Capitalizing on Fear
The other day as I arrived to my car, I noticed a flier set on the window. I didn’t pay it any attention. It was only a few hours later, after arriving to my destination that I looked a little closer. As I examined the images, I was very disturbed. The ad said:
“Due to the heightened violence it is important to know how to defend yourself… This method works for fist fights, kidnapping, rape, robbery, a threatening non-firearm or firearm, and against one or several attackers. These trainings fit children, youth, women and men from ages 3 to 60.”
Since the ad is written in Hebrew, the target audience for these trainings are meant for Israeli Jews, who are the primary Hebrew speakers in Israel. The fliers were distributed in West Jerusalem (a Jewish area of the city, although both Israelis and Palestinians work here). It makes me wonder if the advertiser is implying that Israeli Jews in this area are or should be threatened by Palestinian workers in the area.
Perhaps I am reading too much into this innocent ad and the organization that is trying to equip children, youth, women and men with self-defense tactics. However, the fact that they began with “Due to heightened violence…” makes me think otherwise. The ad plays on people’s fear of political violence in order to increase registration for self-defense classes.
I agree that everyone has a right to defend themselves, and there is nothing wrong with learning some practical ways to do so. However, using an image of a child protecting herself from another child with a knife portrays a demonized message about Palestinians. I appreciate that they did not do this in the most obvious way, portraying a Palestinian man or woman with a knife attacking an Israeli Jewish child, but the implicit message behind the words and picture is clear to me: Palestinian children are to be feared because they are perpetrators and you, the reader - a Jewish parent or child- must protect yourself from them. In the same way, the implicit message of the ad also portrays the Palestinians as the perpetrators, and Israelis as the victims, which is an inaccurate and incomplete reflection of reality.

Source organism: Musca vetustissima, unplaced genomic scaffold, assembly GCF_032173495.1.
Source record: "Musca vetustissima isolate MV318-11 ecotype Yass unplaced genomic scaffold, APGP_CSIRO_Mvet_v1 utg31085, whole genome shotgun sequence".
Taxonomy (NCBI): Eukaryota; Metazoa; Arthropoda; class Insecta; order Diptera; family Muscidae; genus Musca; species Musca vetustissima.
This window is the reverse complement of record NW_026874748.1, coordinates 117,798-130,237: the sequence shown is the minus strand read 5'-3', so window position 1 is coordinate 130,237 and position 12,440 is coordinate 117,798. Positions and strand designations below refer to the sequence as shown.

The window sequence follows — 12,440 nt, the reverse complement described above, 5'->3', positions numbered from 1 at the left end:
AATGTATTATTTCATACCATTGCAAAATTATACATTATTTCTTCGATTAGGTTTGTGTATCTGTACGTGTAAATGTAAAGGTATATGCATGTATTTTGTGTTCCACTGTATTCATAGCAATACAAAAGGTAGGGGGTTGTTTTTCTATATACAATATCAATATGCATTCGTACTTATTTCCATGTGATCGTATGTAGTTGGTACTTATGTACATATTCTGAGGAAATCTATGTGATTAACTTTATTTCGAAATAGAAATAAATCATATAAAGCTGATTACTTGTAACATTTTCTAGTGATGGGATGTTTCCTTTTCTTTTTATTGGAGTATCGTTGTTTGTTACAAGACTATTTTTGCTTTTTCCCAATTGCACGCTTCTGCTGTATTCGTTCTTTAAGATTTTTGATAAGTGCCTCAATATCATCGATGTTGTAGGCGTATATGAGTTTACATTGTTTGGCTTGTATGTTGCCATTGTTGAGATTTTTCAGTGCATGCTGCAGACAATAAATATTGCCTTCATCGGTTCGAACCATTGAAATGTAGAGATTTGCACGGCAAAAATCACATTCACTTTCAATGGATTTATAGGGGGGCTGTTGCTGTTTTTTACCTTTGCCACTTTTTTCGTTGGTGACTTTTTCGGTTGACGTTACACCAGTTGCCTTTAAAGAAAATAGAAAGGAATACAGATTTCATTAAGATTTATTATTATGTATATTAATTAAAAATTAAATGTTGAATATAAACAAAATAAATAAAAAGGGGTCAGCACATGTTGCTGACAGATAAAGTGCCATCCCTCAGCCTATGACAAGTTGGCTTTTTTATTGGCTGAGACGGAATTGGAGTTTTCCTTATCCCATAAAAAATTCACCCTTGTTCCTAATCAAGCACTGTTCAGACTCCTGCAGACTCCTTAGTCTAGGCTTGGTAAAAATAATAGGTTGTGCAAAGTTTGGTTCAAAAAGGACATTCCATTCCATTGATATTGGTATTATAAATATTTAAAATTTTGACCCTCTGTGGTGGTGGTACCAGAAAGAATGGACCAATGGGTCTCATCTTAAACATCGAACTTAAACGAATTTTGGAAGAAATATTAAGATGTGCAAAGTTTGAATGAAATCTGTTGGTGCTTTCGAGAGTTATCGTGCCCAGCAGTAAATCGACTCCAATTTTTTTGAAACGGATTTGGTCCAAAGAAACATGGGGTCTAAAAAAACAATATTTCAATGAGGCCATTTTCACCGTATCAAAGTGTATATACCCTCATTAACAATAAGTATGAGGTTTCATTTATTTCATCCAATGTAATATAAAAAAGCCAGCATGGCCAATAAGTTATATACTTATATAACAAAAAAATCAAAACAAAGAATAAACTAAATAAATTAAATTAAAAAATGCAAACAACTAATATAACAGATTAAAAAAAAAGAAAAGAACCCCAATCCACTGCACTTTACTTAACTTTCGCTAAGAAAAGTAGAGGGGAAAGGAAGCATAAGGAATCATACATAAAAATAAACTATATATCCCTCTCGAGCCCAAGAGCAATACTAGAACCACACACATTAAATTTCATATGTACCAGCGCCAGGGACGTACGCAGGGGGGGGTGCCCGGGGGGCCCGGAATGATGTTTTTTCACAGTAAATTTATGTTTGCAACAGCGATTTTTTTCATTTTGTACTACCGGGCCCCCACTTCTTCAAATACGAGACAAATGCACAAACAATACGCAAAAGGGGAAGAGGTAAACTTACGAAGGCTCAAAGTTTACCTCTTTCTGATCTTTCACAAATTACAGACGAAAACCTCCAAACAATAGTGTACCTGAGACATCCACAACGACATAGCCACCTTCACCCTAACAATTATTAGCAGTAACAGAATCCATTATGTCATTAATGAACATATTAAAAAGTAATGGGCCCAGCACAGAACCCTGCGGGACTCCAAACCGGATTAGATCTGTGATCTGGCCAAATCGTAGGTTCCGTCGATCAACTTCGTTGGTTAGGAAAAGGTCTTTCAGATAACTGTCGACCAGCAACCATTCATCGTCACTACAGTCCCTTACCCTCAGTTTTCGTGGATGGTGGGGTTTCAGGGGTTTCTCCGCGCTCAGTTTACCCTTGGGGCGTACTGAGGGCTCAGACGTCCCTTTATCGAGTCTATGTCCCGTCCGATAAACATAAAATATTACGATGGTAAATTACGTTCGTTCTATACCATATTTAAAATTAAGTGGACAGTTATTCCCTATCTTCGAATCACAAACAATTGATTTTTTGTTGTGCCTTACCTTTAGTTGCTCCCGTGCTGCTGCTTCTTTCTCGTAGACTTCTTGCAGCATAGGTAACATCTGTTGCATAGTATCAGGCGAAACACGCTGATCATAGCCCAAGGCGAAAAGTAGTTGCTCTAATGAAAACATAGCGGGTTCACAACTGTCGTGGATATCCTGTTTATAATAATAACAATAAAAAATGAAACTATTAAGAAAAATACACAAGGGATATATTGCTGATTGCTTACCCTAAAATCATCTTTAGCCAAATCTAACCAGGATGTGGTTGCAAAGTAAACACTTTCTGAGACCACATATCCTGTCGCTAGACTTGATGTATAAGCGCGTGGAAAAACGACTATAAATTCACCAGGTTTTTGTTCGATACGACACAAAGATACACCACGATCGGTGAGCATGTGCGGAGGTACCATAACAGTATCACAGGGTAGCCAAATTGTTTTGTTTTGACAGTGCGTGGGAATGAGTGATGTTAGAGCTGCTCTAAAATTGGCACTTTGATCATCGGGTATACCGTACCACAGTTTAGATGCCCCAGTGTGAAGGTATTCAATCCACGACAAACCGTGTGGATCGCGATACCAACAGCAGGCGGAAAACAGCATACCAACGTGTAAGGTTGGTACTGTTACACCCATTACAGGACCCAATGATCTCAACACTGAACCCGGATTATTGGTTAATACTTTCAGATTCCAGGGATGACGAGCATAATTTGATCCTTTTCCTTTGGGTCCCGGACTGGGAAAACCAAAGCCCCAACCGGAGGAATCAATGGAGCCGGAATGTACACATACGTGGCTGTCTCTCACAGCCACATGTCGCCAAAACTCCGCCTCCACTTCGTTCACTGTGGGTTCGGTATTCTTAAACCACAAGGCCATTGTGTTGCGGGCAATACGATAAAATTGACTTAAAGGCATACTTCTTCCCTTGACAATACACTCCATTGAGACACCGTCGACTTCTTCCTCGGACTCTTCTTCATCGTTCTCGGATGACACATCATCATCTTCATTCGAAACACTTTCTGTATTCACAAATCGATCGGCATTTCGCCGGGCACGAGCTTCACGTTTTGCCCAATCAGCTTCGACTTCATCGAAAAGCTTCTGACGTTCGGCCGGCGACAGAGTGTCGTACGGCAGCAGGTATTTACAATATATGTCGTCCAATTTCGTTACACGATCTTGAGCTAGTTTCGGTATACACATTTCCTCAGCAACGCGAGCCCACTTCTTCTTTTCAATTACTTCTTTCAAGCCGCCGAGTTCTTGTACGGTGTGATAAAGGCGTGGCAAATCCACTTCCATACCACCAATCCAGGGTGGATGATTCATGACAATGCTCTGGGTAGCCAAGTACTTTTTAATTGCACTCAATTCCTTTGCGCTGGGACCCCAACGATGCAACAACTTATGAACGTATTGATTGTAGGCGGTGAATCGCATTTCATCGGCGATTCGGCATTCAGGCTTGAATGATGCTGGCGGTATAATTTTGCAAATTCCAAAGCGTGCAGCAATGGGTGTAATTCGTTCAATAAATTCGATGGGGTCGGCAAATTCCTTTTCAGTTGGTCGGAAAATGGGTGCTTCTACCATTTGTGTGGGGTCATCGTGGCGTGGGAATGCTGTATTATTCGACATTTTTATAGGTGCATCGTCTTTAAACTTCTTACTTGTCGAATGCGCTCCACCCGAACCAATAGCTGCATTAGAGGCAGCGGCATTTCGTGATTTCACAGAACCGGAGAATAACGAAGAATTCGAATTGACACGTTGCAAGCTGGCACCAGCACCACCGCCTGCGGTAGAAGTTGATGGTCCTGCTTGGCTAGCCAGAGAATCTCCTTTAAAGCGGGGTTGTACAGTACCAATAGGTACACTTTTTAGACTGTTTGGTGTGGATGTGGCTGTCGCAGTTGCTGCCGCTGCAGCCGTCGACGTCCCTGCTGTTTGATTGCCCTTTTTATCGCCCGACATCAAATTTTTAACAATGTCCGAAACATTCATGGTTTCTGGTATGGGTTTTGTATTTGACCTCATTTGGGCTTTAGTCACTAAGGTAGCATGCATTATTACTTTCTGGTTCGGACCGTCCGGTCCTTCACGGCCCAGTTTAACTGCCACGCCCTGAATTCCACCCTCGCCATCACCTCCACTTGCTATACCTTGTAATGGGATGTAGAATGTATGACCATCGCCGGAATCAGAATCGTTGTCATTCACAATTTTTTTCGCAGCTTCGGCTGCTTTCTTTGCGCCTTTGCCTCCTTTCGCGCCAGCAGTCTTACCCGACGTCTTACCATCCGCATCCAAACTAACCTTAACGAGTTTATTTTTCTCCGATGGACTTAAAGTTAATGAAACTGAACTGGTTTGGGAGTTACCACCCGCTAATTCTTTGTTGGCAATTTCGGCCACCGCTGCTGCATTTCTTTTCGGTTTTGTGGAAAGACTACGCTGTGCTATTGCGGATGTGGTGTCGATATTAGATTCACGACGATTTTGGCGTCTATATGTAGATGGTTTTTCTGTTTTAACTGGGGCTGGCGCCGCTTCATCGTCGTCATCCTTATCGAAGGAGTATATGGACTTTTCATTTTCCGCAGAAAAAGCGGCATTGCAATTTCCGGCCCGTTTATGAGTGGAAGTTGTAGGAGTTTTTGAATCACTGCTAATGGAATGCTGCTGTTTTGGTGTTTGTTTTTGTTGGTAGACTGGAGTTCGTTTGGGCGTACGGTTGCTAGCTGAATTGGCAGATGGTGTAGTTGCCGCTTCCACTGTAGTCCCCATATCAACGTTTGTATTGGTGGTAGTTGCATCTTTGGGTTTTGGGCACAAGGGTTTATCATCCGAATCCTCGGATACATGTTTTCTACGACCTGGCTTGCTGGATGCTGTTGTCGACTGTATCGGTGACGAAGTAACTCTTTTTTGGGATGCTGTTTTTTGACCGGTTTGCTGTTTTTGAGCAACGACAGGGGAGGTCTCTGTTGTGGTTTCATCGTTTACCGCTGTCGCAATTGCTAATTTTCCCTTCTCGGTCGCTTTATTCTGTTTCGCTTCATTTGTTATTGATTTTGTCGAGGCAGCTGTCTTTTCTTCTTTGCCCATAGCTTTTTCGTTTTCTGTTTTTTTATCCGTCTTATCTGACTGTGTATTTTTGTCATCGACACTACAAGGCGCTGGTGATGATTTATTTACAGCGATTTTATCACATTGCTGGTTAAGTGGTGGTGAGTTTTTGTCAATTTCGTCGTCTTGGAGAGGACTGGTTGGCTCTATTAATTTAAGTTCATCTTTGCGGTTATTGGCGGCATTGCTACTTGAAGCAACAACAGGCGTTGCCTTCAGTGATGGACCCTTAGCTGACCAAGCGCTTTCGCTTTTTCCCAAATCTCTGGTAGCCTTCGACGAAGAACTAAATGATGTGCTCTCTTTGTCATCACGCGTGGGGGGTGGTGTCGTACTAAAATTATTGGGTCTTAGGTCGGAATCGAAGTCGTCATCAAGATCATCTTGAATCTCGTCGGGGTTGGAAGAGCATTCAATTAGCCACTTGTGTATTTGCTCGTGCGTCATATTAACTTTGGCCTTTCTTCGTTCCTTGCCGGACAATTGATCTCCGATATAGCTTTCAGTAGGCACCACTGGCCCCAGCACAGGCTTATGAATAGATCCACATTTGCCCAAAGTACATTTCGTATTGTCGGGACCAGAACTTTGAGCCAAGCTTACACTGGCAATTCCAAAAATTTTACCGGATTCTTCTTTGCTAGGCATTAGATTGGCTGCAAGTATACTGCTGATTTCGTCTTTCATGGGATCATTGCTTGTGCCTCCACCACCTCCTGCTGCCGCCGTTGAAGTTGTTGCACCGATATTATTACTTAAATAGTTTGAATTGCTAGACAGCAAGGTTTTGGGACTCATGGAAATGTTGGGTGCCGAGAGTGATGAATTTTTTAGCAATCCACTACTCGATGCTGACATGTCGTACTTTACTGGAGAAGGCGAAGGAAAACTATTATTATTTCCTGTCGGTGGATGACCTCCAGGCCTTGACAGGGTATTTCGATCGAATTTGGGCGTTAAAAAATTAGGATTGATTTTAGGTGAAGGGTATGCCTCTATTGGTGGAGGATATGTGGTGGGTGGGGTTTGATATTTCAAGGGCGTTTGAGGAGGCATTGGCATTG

My disgust is seated in the choice to play on fears and further embed the idea that Israeli Jews are threatened. Israel demands the right to self-defense and in return uses disproportionate force to counter aggression. By doing so, Israel confuses self-defense with the use of violence. The Israeli mindset of self-defense is triggered by fear and as a result the response only continues the cycle of demonizing and dehumanizing one another. This makes me wonder, what would be the next ad in self-defense? Teaching children, youth, women and men to use firearms in order to defend themselves from others?
There are other ways to address fear. One of the most effective ways to reduce fear is to meet people you might be afraid of in safe spaces where you can address your fears together. There have been cases where Palestinian youth stabbed Israeli Jews. Palestinian youth often live in fear of Israelis as well, as their most common interactions with Israelis are predicated on their disadvantaged status. While self-defense classes can encourage youth by making them less afraid on some level, a much better way to deal with fear is to meet each other. If Israeli Jewish youth could go to a camp where they meet and engage with Palestinian youth, their generation could slowly break the cycle of separation and fear from one another.
I pondered these thoughts while looking at the advertisement. Why are there no peace initiatives where ads are being distributed in parking lots or malls, I wondered? Have peacemakers also fallen victim of fear? There are many peace initiatives taking place in Jerusalem and elsewhere in our region, but why are they so hard to find?
It is normal to be afraid due to violence, but fear is being capitalized on by individuals and governments to maintain the conflict. As a result, both Israelis and Palestinians deem themselves to be casualties of the conflict. This does not need to be the only reality. We do not have to be captives of fear.